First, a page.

The auditorium buzzed with excitement as hundreds of people, young and old, swarmed the aisles, anticipating the glorious music their ears were yearning to hear. On stage, music stands and chairs sat unattended, longing for the moment that the sounds of feet could be heard, as the musicians quietly sauntered to their proper places.
On May 18, the music department presented the annual spring concert, performed by the Glendale College Community Orchestra and conducted by Dr. Theodore Stern in the college auditorium.
This night’s performance would be unlike any other, being that this was Stern’s last concert as conductor.
Music could be heard as a film played on a white screen, showing a younger, dark-haired Stern fiercely conducting the 1986 Glendale College Community Orchestra. As his baton struck the air, keeping a steady common time, the musicians played German composer Richard Wagner’s 1840 “Rienzi Overture.”
As the film ended, the musicians, many with instruments in hand, made their way to their seats – some tuned up, others waited. The orchestra consists of students from the college and Glendale community members.
The audience hushed as the concert mistress, Lynne Ludeke, made her way to center stage. She warmed up the orchestra with her violin, playing single, long notes, ensuring that the musicians were in-tune and ready.
Applause erupted from the audience as Stern emerged from stage left, smiling and waving to the audience as he made his way to the conductor’s podium.
The first piece was “Mars” from Gustav Holst’s 1916 score, “The Planets.” Inspired by the Roman god of war, this piece was nothing short of an epic battle between good and evil.
“Mars” began with a steady war-like percussion, beating like the sounds of soldiers’ boots, marching off into war. The strings accompanied, playing short, staccato-like detached notes, emphasizing the march into battle. From the depths of darkness, the winds bellowed, bringing a foreboding sense of the chaos to come. As the volume began to crescendo, so did the intensity.
“Mars” was superbly executed, leaving audience members with hearts pounding and imaginations soaring.
The next two pieces performed were Ralph Vaughan Williams’ 1906 piece, “Norfolk Rhapsody No. 1,” and Leos Janácek’s 1890 “Lachian Dances 1 & 2.”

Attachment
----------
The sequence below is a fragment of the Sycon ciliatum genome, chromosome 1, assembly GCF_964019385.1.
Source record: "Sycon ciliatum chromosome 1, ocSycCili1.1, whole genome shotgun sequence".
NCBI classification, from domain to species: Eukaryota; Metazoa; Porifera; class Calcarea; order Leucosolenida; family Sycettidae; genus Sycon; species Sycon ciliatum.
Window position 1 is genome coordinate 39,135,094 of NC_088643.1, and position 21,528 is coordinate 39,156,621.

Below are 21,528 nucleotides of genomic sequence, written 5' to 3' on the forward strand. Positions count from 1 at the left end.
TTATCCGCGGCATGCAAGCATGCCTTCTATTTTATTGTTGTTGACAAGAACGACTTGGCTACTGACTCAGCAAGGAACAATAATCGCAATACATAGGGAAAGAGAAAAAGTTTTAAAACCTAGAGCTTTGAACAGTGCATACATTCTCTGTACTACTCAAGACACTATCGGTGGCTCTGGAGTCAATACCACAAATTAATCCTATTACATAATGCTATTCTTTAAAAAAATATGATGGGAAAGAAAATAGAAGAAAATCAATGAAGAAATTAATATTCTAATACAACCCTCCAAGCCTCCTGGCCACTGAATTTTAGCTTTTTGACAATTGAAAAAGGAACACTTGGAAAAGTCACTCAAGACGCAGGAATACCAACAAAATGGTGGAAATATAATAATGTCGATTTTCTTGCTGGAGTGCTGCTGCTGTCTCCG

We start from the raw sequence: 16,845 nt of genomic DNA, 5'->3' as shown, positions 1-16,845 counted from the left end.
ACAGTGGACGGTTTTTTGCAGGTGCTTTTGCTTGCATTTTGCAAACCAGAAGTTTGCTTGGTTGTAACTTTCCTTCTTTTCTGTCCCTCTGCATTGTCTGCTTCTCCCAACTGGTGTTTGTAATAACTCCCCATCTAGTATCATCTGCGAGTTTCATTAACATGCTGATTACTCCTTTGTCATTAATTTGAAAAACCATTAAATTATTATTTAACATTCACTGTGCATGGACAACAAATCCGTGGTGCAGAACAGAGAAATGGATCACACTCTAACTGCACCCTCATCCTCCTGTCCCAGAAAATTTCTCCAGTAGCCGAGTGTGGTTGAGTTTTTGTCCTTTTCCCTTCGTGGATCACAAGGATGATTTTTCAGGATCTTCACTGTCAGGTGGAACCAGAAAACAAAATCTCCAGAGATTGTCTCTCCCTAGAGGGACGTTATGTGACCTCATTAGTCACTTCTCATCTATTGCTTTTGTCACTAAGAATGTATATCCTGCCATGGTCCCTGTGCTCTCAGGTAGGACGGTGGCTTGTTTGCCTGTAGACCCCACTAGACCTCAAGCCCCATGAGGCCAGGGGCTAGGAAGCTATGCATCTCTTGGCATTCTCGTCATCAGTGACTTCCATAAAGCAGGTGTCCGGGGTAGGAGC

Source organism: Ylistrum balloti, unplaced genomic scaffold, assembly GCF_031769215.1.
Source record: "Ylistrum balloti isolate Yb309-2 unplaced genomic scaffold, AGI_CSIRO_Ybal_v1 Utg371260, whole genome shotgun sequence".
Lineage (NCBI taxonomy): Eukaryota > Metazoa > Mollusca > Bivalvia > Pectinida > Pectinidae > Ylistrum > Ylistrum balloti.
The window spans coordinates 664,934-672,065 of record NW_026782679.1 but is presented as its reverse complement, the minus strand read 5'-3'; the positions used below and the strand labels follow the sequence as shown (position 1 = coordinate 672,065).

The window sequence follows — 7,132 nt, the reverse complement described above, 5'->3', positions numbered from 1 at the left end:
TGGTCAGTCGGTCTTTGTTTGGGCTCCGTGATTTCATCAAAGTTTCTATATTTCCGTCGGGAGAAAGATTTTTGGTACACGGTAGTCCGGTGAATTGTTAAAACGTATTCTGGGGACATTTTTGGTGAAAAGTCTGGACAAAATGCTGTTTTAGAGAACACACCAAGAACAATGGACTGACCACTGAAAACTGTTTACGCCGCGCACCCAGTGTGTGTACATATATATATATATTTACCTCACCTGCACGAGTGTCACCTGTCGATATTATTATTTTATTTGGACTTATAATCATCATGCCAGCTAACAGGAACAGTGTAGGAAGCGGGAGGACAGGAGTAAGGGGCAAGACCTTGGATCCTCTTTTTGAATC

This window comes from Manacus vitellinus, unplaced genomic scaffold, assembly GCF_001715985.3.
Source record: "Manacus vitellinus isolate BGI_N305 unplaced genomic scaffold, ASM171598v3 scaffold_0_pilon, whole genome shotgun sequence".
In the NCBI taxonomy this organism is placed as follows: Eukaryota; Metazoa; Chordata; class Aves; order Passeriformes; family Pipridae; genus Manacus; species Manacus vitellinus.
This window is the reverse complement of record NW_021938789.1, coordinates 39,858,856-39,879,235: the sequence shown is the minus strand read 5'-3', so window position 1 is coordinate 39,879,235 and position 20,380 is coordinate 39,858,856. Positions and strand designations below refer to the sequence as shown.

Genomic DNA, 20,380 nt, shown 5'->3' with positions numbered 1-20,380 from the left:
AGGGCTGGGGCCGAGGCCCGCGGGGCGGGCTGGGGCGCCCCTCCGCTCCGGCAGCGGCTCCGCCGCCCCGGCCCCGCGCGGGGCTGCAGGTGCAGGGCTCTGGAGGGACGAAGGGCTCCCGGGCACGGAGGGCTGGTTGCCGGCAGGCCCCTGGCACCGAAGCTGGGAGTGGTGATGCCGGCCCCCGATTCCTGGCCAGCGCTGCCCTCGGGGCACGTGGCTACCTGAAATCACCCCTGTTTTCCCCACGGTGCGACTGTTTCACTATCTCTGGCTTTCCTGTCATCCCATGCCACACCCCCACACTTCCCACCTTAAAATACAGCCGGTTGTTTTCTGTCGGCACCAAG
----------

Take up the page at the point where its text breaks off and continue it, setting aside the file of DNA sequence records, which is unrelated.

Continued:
The Williams piece was stunning. The strings and woodwinds wove a delicate veil of sound, softly enveloping the audience’s senses with a deep melodic wonderment.
The Janácek piece was charming and pleasant. Both movements, “Starodávny” (The Ancient One), and “Pozehnany” (The Blessed), painted clear images of a little Czech village, filled with festivities and dancing.
Richard Strauss’ 1882 “Serenade for Winds,” was a joyful piece, performed solely by the wind section of the orchestra. The winds carried out the piece on their own magnificently, still producing the complexity and layers that a full orchestra brings.
The final piece, Franz Liszt’s 1847 “Hungarian Rhapsody No. 2,” was a powerhouse. The rhapsody began with a “lassú,” a slow, dark Hungarian dance.
The violins created a rich sound – the music dripping off the strings like honey. As the piece continued, the music intensified, becoming thick with emotion.
The rhapsody transformed from a heart-tugging piece of music to a whimsical fantasy, filled with delight and terraced dynamics, with sudden shifts between loud and soft. As the tempo increased, the percussion become more pronounced and continued to crescendo until the final crash of the cymbals.
The audience stirred with excitement as the orchestra and conductor took a bow.
Ludeke took the microphone, announcing it was Stern’s final performance as conductor of the orchestra. She “conducted” the orchestra, moving her arm in the air as the orchestra rang in unison, “Thank you, Dr. Stern! Thank you, Ted!”
Twenty-eight years ago, Stern created the Glendale College Community Orchestra, which over the years has presented more than 300 pieces of music to the community – the pieces were displayed on a list almost 6 feet long.
Stern took his final bow on stage as the audience and orchestra rose to a standing ovation.
Professor Beth Pflueger will take over as new conductor in the fall.
The annual spring concert was an enchanting experience, complete with an outstanding orchestra and a brilliant conductor. It was a concert to remember, filled with emotion and enthusiasm.
My rating: Four stars out of four.
For more information about the music department, contact
Dr. Peter Green at (818) 240-1000, ext. 5622.